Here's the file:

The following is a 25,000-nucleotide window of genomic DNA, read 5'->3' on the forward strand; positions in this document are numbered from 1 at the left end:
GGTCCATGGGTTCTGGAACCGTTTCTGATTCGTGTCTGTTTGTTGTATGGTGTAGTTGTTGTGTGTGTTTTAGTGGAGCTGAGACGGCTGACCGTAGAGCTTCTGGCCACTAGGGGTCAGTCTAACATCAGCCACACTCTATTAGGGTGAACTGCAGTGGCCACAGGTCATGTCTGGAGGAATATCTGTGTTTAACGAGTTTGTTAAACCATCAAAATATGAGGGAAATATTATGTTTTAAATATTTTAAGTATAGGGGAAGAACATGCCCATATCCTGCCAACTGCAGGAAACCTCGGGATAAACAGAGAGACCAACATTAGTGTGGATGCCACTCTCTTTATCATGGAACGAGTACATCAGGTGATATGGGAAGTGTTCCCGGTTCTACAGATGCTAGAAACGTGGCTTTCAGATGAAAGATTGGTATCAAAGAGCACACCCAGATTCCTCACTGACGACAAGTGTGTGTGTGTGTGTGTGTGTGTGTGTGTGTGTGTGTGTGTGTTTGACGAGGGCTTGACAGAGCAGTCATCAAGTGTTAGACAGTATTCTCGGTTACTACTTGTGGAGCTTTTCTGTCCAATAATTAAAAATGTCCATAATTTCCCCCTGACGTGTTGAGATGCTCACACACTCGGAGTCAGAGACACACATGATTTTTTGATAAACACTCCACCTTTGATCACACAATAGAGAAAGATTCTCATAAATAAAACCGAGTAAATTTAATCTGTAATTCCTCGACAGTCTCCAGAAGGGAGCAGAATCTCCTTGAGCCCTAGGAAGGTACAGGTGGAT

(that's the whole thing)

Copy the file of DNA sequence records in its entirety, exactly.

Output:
The following is a 25,000-nucleotide window of genomic DNA, read 5'->3' on the forward strand; positions in this document are numbered from 1 at the left end:
GGTCCATGGGTTCTGGAACCGTTTCTGATTCGTGTCTGTTTGTTGTATGGTGTAGTTGTTGTGTGTGTTTTAGTGGAGCTGAGACGGCTGACCGTAGAGCTTCTGGCCACTAGGGGTCAGTCTAACATCAGCCACACTCTATTAGGGTGAACTGCAGTGGCCACAGGTCATGTCTGGAGGAATATCTGTGTTTAACGAGTTTGTTAAACCATCAAAATATGAGGGAAATATTATGTTTTAAATATTTTAAGTATAGGGGAAGAACATGCCCATATCCTGCCAACTGCAGGAAACCTCGGGATAAACAGAGAGACCAACATTAGTGTGGATGCCACTCTCTTTATCATGGAACGAGTACATCAGGTGATATGGGAAGTGTTCCCGGTTCTACAGATGCTAGAAACGTGGCTTTCAGATGAAAGATTGGTATCAAAGAGCACACCCAGATTCCTCACTGACGACAAGTGTGTGTGTGTGTGTGTGTGTGTGTGTGTGTGTGTGTGTGTGTTTGACGAGGGCTTGACAGAGCAGTCATCAAGTGTTAGACAGTATTCTCGGTTACTACTTGTGGAGCTTTTCTGTCCAATAATTAAAAATGTCCATAATTTCCCCCTGACGTGTTGAGATGCTCACACACTCGGAGTCAGAGACACACATGATTTTTTGATAAACACTCCACCTTTGATCACACAATAGAGAAAGATTCTCATAAATAAAACCGAGTAAATTTAATCTGTAATTCCTCGACAGTCTCCAGAAGGGAGCAGAATCTCCTTGAGCCCTAGGAAGGTACAGGTGGAT